Travis Hardin Home : Essays : Might be an Intellectual Part 2
You Might be an Intellectual Part 2 -- Humanism Examined
By Travis Hardin Nov 2005
Originally published in NorbaMensa, the newsletter of North Alabama Mensa
My thoughtful Mensa friend Jimmy McWilliams was unsatisfied with a quotation in my September article defining an "intellectual". So this month’s effort will be toward clarifying intellect, not defining the doer; toward showing that anyone not anti-intellectual is intellectual, especially not just artists, movie-makers, and writers exchanging repartee over martinis. Intellectualism is simply "systematic use of the intellect". It’ll be just a sketch, but I’d like to address again the monumental importance of intellect.
People distinguish themselves and organize their world by their major beliefs about what is true and what is good, along continua like these: Liberal vs. conservative; naturalism vs. anti (or super) naturalism; rationalism vs. faith; humanism vs. traditionalism; intellectualism vs. folk-wisdom. Use your own poles but without intellect there’s no way to talk about these bedrock concepts. Without intellect (free intellect) those beliefs are decided for you by raw power.
There is much correspondence among the first terms above; liberalism, naturalism, rationalism, humanism, and intellectualism. You can be intellectual without having a liberal bone in your body, but intellect usually leans toward liberalism - a vision of society that is composed of individuals, with their liberty as the primary social good. Their liberty is to be defended in such rights as those that free political institutions, religious practice, and artistic and intellectual expression1. If you’re somewhere in that constellation, there’s a naming problem. Other people won’t allow you to call yourself an intellectual. Philosopher Daniel Dennett’s "bright" a few years ago didn’t catch on. Critics asked, "Does that mean everybody else is dim?" How does such a person describe himself? A little reading prompts the question, "What’s inaccurate about calling those related beliefs humanism?"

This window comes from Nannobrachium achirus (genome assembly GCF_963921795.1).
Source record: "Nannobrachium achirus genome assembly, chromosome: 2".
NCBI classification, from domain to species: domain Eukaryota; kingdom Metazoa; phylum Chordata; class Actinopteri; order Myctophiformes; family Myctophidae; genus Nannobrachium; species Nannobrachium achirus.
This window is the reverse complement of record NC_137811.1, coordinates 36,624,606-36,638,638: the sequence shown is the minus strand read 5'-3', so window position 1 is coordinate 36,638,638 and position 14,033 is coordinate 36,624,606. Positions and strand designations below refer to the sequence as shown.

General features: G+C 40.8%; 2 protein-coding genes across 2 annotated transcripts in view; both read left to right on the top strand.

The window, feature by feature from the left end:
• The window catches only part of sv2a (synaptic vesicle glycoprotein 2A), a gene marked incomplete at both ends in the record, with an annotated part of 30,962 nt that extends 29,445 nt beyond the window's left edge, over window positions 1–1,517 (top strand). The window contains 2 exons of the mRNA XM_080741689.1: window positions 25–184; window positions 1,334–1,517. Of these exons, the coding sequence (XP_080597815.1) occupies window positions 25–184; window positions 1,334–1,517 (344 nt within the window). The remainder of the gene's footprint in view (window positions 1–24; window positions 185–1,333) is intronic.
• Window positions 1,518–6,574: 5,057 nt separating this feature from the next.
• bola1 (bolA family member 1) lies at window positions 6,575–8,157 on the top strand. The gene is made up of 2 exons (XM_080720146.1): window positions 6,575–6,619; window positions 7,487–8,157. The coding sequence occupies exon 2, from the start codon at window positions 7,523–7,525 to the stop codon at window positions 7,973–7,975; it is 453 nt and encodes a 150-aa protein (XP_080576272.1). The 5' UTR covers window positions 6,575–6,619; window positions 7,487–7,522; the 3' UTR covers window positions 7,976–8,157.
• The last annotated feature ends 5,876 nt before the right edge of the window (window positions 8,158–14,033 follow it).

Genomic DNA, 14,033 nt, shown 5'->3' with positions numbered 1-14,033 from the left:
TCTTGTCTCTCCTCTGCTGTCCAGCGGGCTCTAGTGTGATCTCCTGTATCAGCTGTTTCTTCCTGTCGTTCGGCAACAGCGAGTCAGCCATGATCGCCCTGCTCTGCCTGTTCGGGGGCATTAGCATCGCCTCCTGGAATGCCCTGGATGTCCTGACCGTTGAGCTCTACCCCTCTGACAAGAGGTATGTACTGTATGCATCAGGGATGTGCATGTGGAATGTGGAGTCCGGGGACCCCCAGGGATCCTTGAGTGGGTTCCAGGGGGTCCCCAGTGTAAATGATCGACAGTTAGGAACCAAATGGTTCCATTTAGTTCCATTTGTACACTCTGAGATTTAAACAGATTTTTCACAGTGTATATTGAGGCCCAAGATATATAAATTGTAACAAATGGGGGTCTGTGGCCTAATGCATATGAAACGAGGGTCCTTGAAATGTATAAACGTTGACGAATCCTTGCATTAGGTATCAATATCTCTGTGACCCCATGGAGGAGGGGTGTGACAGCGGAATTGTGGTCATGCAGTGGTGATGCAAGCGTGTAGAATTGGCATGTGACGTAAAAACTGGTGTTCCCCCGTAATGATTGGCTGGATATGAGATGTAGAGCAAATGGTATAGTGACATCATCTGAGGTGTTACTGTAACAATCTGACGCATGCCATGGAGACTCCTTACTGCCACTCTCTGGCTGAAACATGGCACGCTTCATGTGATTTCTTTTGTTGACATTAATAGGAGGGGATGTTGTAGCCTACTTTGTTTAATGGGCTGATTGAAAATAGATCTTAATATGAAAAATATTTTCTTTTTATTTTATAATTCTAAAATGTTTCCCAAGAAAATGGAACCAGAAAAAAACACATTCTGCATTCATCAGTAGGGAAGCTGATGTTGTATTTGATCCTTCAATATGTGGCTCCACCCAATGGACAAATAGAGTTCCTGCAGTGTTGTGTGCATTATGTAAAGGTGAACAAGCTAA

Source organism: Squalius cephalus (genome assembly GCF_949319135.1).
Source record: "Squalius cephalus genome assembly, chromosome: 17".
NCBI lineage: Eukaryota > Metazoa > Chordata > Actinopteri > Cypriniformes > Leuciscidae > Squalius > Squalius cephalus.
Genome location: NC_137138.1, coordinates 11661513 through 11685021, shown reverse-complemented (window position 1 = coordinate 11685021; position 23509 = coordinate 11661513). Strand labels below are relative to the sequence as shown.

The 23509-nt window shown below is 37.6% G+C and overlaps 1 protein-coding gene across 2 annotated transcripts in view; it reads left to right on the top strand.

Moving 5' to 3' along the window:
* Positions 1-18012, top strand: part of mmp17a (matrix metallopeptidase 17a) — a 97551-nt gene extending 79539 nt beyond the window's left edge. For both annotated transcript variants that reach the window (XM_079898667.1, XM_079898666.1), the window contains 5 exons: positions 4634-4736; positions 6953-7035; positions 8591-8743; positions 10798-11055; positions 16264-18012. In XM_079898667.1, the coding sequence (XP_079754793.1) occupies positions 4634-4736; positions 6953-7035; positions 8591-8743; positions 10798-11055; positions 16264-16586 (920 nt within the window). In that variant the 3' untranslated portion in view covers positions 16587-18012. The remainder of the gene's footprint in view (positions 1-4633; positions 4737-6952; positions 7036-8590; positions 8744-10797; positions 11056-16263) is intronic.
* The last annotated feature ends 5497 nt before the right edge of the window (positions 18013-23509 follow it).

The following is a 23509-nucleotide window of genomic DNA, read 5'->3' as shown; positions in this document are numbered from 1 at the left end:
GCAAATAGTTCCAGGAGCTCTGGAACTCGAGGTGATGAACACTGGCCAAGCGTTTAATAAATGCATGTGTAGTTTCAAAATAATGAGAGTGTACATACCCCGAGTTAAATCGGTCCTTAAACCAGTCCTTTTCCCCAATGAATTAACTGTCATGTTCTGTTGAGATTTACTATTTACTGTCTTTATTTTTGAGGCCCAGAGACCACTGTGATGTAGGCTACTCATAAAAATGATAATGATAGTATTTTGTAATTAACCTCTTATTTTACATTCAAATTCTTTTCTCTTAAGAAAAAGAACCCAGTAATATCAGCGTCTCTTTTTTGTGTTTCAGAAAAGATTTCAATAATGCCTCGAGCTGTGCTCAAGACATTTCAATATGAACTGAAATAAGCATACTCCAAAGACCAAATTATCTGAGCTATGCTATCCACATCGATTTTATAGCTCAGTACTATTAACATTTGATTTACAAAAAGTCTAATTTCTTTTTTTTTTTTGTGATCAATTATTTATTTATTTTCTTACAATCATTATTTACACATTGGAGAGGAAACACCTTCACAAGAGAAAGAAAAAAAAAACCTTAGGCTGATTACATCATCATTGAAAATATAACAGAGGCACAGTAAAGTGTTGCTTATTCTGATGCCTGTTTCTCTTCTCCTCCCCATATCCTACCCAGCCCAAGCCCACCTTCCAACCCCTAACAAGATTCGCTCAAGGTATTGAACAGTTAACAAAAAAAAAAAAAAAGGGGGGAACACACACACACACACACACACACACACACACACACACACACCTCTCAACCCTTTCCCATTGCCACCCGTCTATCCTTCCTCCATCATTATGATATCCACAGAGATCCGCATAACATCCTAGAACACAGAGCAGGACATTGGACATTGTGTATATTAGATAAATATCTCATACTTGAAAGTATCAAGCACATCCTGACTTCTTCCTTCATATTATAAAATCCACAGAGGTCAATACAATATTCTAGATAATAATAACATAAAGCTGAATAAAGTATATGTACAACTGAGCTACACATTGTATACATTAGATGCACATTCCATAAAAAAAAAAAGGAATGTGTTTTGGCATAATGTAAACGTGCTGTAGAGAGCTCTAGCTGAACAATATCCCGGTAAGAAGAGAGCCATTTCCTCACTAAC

The term humanism was invented in 1808 by German educator F. J. Niethammer to describe the study of the Greek and Latin classics, "the revival of which had been one of the distinguishing features of the Italian Renaissance, later spreading to the rest of Europe as the "New Learning". Part of the attraction of classical studies was the fact that they are Man-centered rather than God-centered...studying the works of man..." (The Humanities)2.
The use of the term has been widened in several ways:
(1) To mean doctrines that take human experience as the starting point for man’s knowledge. "Thus the critical, rational methods of scientific enquiry, which Newton had applied...and which the philosophies of the Enlightenment sought to extend to the systematic study of man and society, produced a secular humanism. This was powerfully reinforced by the advancement of science...in the 19th century and the growing secularization of Western society3."
(2) The belief that the scientific method is the sole source of knowledge, and that it alone can and will provide a comprehensive, rational explanation of the universe and human life can be called scientific humanism4.